Tumour boy can have radiotherapy

Tumour boy can have radiotherapy

Sally Roberts wants her son to undergo alternative tumour treatment

Sally Roberts leaves the High Court in central London

First published in National News © by

A seven-year-old boy can have radiotherapy treatment, following surgery on a brain tumour, against his mother's wishes, a High Court judge has ruled.

Sally Roberts, 37, a New Zealander who lives in Brighton, East Sussex, said she feared that radiotherapy would cause long-term harm to her son Neon, and argued that "credible" alternative treatment was available.

Specialists treating Neon accepted that there were side-effects to radiotherapy but said that without the treatment the youngster could die within a few months.

Mr Justice Bodey, who heard evidence at a hearing in the Family Division of the High Court in London, said radiotherapy treatment could start. He said: "The mother has been through a terrible time. This sort of thing is every parent's nightmare. But I am worried that her judgment has gone awry on the question of the seriousness of the threat which Neon faces."

Ms Roberts had told the court she was not a "bonkers mother". She said she feared that radiotherapy would reduce Neon's intelligence quotient (IQ), shorten his life, put him at risk of having strokes and make him infertile. And she told the judge that she wanted medics to consider alternatives.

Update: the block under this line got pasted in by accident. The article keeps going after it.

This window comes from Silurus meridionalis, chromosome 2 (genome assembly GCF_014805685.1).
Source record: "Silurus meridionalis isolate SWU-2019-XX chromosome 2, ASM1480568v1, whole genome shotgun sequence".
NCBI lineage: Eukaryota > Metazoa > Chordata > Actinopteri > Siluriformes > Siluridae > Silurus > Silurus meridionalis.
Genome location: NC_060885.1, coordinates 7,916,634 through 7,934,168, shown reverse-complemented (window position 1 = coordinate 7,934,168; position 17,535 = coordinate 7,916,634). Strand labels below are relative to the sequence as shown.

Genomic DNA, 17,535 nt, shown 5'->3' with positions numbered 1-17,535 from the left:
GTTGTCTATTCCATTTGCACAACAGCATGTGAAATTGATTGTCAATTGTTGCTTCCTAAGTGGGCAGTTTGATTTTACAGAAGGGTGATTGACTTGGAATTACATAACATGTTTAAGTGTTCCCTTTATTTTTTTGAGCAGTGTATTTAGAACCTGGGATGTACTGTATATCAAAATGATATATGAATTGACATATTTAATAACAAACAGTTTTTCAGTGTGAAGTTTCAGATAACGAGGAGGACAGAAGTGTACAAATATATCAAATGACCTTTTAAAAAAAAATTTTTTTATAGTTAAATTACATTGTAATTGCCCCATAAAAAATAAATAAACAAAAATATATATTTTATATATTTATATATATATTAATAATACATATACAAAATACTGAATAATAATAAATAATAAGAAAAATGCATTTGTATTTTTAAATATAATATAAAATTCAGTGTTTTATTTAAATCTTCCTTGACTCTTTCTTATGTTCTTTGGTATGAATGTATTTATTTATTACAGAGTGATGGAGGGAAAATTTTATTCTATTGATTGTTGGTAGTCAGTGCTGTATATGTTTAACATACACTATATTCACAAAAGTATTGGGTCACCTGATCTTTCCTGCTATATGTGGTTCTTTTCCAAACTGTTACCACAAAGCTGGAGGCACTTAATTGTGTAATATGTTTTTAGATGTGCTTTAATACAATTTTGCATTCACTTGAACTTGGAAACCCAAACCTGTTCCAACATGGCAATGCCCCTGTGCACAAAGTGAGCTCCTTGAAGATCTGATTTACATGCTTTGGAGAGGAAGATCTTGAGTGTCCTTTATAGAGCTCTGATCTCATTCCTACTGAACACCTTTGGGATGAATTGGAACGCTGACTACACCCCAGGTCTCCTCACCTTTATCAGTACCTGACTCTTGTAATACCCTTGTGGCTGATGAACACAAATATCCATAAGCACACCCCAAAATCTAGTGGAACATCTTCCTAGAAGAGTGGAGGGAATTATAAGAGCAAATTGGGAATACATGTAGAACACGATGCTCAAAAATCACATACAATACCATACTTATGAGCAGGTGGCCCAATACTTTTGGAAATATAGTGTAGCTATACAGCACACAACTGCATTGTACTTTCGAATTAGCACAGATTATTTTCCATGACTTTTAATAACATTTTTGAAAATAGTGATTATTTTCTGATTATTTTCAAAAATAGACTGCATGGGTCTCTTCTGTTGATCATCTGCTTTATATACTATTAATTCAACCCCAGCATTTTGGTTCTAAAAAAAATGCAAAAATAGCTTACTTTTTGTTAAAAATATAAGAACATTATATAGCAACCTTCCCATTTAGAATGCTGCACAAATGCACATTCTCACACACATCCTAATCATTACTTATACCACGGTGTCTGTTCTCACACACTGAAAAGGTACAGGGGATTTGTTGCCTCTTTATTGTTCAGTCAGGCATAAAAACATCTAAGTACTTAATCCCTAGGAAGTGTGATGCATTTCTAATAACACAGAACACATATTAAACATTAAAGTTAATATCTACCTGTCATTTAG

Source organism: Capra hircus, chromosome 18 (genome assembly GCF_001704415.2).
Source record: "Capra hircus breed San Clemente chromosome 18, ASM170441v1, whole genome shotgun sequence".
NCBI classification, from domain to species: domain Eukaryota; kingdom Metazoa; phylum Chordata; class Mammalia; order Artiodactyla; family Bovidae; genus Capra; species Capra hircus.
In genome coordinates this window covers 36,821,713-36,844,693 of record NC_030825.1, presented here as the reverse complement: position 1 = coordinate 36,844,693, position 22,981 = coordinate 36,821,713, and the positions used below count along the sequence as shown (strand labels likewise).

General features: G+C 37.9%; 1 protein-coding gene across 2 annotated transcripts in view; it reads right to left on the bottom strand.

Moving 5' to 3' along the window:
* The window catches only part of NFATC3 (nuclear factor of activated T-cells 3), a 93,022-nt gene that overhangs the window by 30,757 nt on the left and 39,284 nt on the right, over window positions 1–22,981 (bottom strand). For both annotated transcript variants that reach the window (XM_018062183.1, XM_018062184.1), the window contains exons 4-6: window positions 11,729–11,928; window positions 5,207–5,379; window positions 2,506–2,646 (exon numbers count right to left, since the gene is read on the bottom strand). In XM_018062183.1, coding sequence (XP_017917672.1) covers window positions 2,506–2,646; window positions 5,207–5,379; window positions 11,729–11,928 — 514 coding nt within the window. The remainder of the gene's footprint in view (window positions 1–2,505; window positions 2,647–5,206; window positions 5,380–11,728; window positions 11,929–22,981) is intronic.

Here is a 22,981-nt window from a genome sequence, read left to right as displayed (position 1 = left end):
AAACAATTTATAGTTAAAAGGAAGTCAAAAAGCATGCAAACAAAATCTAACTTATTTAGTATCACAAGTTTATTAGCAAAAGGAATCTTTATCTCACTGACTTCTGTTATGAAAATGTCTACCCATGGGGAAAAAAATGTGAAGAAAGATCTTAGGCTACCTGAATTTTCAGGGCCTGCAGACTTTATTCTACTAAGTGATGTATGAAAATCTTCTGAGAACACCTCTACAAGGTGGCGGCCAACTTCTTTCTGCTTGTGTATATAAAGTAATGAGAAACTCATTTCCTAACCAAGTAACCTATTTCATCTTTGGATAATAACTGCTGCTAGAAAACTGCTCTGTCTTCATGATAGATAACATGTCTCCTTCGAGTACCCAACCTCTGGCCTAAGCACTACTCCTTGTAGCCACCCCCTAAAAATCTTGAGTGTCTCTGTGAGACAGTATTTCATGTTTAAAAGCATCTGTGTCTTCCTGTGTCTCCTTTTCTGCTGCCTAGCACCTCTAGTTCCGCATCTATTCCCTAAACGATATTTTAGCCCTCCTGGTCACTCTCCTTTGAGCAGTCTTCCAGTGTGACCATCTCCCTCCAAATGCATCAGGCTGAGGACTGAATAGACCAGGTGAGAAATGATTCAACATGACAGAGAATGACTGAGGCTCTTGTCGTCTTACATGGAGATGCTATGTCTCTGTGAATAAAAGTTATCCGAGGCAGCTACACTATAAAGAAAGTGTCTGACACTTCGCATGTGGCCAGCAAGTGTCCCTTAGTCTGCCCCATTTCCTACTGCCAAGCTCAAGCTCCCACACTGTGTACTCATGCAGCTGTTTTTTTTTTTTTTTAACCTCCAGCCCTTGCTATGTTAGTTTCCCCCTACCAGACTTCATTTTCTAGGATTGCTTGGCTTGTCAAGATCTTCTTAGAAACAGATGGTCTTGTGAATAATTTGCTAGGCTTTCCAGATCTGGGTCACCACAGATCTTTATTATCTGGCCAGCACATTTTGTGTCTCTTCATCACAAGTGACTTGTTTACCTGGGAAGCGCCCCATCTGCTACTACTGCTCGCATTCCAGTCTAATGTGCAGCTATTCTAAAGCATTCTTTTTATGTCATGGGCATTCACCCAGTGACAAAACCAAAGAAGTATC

Neon's father Ben, who lives in London and is separated from Ms Roberts, had agreed to radiotherapy but was "apprehensive", the court heard.

A specialist treating Neon had told the court that a team of experts involved in Neon's care had agreed that radiotherapy treatment was in the boy's best interests. He said doctors wanted to start radiotherapy treatment as soon as possible. And he suggested that Neon could lead a "good life" after receiving radiotherapy treatment.

Lawyers representing doctors involved in Neon's care told the judge that Ms Roberts was proposing "experimental therapies", which were "unproven", as alternatives to radiotherapy.

Mr Justice Bodey had said he had to balance risk against benefit in deciding whether to allow doctors to use radiotherapy treatment. He told lawyers: "It is a balance between the disadvantages of radiotherapy and the improved prospects of living. You can only suffer these detriments to your life if you are alive."

Mr Roberts said he hoped Neon would be allowed to deal with "ongoing medical issues" without further publicity.

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